Germany Might Reject GM's State Aid Request

General Motors, who's now planning to convince the German government and other officials across Europe to support the Opel restructuring process, might face serious problems trying to do this, German Economy Minister Rainer Bruederle said in a statement for Reuters. He believes the US-based manufacturer is the one who should finance the reorganization after scrapping the sale to Magna International.

"I expressed my expectation that General Motors should basically carry out the financing itself," Bruederle said in a statement after a meeting with Nick Reilly, newly-appointed head of GM's European business, and John Smith, who was in charge of the Magna - Opel negotiations.

The German official also revealed that General Motors requested 3.3 billion euros in state support and even apologized for the lack of communication before announcing the Opel decision.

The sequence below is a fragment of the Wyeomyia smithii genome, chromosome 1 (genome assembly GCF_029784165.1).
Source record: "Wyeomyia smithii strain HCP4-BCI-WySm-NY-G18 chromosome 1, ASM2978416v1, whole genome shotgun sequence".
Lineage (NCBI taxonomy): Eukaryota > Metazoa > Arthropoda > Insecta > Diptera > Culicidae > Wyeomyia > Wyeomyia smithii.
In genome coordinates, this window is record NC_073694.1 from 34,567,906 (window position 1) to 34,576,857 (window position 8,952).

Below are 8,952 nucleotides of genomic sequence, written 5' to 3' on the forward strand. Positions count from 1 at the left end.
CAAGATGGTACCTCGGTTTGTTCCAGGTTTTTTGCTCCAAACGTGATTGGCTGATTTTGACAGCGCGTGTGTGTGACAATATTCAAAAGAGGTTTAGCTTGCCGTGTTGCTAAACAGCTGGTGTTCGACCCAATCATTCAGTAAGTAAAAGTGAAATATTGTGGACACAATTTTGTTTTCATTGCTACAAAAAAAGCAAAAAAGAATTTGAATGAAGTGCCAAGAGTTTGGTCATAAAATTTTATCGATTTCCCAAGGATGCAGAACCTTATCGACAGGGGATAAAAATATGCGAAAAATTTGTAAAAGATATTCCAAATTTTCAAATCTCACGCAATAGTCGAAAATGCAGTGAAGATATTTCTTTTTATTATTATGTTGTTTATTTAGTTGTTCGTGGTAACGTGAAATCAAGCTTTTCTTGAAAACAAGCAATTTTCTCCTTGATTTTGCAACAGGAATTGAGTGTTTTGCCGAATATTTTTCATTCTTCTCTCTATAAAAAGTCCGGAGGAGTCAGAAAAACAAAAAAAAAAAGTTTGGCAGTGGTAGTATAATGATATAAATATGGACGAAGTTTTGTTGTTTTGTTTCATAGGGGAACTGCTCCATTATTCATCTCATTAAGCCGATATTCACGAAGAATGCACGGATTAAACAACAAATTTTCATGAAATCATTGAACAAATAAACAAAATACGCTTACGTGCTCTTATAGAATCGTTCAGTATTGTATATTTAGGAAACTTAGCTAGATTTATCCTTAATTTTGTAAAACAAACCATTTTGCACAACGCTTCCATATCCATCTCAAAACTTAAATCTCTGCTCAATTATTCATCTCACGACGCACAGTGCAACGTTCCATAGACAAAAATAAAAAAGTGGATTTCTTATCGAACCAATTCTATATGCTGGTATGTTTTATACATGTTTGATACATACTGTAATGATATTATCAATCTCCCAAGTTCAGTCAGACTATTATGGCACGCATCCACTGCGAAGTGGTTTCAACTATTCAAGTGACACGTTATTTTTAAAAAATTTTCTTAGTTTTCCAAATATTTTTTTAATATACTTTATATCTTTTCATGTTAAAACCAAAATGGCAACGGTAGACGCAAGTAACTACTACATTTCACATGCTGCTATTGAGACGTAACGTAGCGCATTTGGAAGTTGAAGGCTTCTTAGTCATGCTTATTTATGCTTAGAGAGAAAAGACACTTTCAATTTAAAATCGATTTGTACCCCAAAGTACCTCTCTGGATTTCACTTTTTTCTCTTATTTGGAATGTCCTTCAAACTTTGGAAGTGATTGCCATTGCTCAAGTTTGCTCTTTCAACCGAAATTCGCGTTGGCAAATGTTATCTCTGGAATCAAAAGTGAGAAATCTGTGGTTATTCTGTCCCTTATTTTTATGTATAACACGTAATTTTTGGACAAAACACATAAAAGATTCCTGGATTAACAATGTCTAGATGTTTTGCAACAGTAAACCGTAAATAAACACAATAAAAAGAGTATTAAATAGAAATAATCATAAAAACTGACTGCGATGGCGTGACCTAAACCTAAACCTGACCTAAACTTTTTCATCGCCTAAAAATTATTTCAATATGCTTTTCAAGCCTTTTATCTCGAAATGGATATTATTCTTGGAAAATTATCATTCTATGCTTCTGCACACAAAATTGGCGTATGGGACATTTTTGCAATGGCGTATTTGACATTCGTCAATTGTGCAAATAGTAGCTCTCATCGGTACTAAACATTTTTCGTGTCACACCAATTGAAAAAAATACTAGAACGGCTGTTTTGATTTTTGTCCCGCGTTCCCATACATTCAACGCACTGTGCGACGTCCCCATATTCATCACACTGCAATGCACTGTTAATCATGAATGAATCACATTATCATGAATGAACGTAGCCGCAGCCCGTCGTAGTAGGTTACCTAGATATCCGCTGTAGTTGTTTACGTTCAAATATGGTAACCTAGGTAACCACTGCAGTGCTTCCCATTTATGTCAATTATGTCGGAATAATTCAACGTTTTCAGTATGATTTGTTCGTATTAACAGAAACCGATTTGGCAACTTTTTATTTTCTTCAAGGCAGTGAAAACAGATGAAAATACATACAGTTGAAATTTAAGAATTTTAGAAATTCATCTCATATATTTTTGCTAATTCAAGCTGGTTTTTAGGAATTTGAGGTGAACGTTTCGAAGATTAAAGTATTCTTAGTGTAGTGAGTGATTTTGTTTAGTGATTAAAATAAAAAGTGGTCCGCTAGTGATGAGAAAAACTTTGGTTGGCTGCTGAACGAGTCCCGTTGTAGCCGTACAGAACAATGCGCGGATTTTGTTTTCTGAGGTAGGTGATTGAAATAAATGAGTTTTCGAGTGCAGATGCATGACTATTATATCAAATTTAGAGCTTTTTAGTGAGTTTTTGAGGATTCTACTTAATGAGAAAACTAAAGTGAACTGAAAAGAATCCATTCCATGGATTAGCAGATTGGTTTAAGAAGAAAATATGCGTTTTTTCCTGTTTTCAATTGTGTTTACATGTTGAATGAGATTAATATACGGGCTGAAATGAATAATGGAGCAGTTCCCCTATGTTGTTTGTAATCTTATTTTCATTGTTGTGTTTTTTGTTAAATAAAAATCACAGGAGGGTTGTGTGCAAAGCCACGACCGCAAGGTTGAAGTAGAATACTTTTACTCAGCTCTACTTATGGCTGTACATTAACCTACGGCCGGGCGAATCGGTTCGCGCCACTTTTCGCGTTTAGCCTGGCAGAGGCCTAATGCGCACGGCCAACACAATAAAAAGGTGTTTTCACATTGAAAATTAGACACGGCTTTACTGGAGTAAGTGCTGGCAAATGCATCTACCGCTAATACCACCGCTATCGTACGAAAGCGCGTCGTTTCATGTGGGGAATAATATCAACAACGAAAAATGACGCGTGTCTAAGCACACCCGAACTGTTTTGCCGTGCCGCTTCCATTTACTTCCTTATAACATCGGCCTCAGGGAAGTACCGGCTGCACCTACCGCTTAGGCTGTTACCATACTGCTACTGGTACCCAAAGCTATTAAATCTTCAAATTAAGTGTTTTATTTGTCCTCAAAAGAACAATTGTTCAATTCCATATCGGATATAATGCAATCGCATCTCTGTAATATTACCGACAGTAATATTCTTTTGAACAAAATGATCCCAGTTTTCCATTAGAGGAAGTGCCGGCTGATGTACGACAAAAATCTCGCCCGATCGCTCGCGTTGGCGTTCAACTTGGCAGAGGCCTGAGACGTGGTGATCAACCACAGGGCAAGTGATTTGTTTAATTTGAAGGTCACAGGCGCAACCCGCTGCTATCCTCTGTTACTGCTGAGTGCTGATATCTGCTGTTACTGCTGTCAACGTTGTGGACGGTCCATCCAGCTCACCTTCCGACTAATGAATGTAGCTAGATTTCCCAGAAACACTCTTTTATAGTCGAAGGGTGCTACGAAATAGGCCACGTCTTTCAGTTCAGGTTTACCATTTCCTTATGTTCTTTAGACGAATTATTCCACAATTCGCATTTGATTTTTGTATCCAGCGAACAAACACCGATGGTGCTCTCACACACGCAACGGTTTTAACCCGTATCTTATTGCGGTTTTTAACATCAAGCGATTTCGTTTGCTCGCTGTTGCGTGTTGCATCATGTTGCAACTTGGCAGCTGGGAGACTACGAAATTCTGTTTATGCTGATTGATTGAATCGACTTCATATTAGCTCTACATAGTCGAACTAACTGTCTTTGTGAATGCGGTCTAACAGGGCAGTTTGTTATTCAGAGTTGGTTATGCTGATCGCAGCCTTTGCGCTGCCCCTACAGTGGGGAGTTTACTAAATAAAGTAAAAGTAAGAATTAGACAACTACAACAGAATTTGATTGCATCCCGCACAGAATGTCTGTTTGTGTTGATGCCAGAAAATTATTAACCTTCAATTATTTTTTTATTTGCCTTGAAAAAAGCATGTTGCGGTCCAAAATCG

According to various reports, General Motors intends to cut about the same number of jobs as Magna International, approximately 10,000 across Europe, including in Germany. Meanwhile, the US manufacturer claims EU's concerns triggered GM decision, with local regulators raising concerns that such a deal might favor Germany.

"The catalyst for all this was the EU saying you only made the money available to one investor," board chairman Ed Whitacre said. "The board did what they should have done and revisited the issue. We had to ask ourselves how we could be a global player and not play globally."

"It's been a confusing decision, but I don't think it was handled badly," he added. "The circumstances changed from the time this started. The financial part of the business got better. Conditions have changed."
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About the author: Bogdan Popa
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Bogdan keeps an eye on how technology is taking over the car world. His long-term goals are buying an 18-wheeler because he needs more space for his kid’s toys, and convincing Google and Apple that Android Auto and CarPlay deserve at least as much attention as their phones.
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